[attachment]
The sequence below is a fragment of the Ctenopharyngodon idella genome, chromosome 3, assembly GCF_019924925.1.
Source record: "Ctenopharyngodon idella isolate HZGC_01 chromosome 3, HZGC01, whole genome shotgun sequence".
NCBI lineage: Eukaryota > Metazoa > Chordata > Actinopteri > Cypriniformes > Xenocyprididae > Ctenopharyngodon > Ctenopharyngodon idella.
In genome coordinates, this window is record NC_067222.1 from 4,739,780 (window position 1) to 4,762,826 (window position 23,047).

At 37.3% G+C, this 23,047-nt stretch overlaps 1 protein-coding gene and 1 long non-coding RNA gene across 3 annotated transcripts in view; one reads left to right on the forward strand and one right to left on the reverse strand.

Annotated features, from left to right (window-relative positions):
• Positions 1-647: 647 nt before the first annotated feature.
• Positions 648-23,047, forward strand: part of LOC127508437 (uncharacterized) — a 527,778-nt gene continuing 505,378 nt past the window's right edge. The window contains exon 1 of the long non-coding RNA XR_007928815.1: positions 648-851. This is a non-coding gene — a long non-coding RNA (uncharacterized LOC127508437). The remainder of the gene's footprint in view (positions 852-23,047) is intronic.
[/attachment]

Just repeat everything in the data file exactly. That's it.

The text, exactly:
The sequence below is a fragment of the Ctenopharyngodon idella genome, chromosome 3, assembly GCF_019924925.1.
Source record: "Ctenopharyngodon idella isolate HZGC_01 chromosome 3, HZGC01, whole genome shotgun sequence".
NCBI lineage: Eukaryota > Metazoa > Chordata > Actinopteri > Cypriniformes > Xenocyprididae > Ctenopharyngodon > Ctenopharyngodon idella.
In genome coordinates, this window is record NC_067222.1 from 4,739,780 (window position 1) to 4,762,826 (window position 23,047).

At 37.3% G+C, this 23,047-nt stretch overlaps 1 protein-coding gene and 1 long non-coding RNA gene across 3 annotated transcripts in view; one reads left to right on the forward strand and one right to left on the reverse strand.

Annotated features, from left to right (window-relative positions):
• Positions 1-647: 647 nt before the first annotated feature.
• Positions 648-23,047, forward strand: part of LOC127508437 (uncharacterized) — a 527,778-nt gene continuing 505,378 nt past the window's right edge. The window contains exon 1 of the long non-coding RNA XR_007928815.1: positions 648-851. This is a non-coding gene — a long non-coding RNA (uncharacterized LOC127508437). The remainder of the gene's footprint in view (positions 852-23,047) is intronic.